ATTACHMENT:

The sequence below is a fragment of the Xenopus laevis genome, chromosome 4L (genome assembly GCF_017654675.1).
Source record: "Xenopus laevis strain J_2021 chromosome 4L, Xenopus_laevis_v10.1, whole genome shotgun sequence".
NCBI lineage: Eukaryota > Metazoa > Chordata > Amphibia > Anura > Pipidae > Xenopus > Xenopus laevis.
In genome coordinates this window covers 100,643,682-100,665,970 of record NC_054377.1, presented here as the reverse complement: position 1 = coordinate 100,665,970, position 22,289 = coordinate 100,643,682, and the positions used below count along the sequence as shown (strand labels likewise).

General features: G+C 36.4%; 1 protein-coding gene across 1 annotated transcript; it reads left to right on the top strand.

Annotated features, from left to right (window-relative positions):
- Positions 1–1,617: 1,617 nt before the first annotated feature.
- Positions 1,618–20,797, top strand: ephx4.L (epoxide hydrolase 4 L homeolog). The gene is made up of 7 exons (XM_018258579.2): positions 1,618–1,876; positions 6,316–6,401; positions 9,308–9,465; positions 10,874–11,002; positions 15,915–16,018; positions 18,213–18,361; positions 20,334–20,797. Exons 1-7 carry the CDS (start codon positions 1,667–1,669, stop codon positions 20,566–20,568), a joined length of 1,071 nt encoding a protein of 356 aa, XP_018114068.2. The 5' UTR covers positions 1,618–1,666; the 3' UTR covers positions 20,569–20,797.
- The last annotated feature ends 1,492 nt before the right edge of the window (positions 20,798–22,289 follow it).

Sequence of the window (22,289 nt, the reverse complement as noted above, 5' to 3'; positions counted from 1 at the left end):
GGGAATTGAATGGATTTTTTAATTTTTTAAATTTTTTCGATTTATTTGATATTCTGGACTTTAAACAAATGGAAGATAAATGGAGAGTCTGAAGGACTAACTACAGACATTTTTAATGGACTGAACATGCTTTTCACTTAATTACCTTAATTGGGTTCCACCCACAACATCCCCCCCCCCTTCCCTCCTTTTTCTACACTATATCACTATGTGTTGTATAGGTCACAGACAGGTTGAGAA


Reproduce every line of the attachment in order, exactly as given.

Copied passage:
The sequence below is a fragment of the Xenopus laevis genome, chromosome 4L (genome assembly GCF_017654675.1).
Source record: "Xenopus laevis strain J_2021 chromosome 4L, Xenopus_laevis_v10.1, whole genome shotgun sequence".
NCBI lineage: Eukaryota > Metazoa > Chordata > Amphibia > Anura > Pipidae > Xenopus > Xenopus laevis.
In genome coordinates this window covers 100,643,682-100,665,970 of record NC_054377.1, presented here as the reverse complement: position 1 = coordinate 100,665,970, position 22,289 = coordinate 100,643,682, and the positions used below count along the sequence as shown (strand labels likewise).

General features: G+C 36.4%; 1 protein-coding gene across 1 annotated transcript; it reads left to right on the top strand.

Annotated features, from left to right (window-relative positions):
- Positions 1–1,617: 1,617 nt before the first annotated feature.
- Positions 1,618–20,797, top strand: ephx4.L (epoxide hydrolase 4 L homeolog). The gene is made up of 7 exons (XM_018258579.2): positions 1,618–1,876; positions 6,316–6,401; positions 9,308–9,465; positions 10,874–11,002; positions 15,915–16,018; positions 18,213–18,361; positions 20,334–20,797. Exons 1-7 carry the CDS (start codon positions 1,667–1,669, stop codon positions 20,566–20,568), a joined length of 1,071 nt encoding a protein of 356 aa, XP_018114068.2. The 5' UTR covers positions 1,618–1,666; the 3' UTR covers positions 20,569–20,797.
- The last annotated feature ends 1,492 nt before the right edge of the window (positions 20,798–22,289 follow it).

Sequence of the window (22,289 nt, the reverse complement as noted above, 5' to 3'; positions counted from 1 at the left end):
GGGAATTGAATGGATTTTTTAATTTTTTAAATTTTTTCGATTTATTTGATATTCTGGACTTTAAACAAATGGAAGATAAATGGAGAGTCTGAAGGACTAACTACAGACATTTTTAATGGACTGAACATGCTTTTCACTTAATTACCTTAATTGGGTTCCACCCACAACATCCCCCCCCCCTTCCCTCCTTTTTCTACACTATATCACTATGTGTTGTATAGGTCACAGACAGGTTGAGAA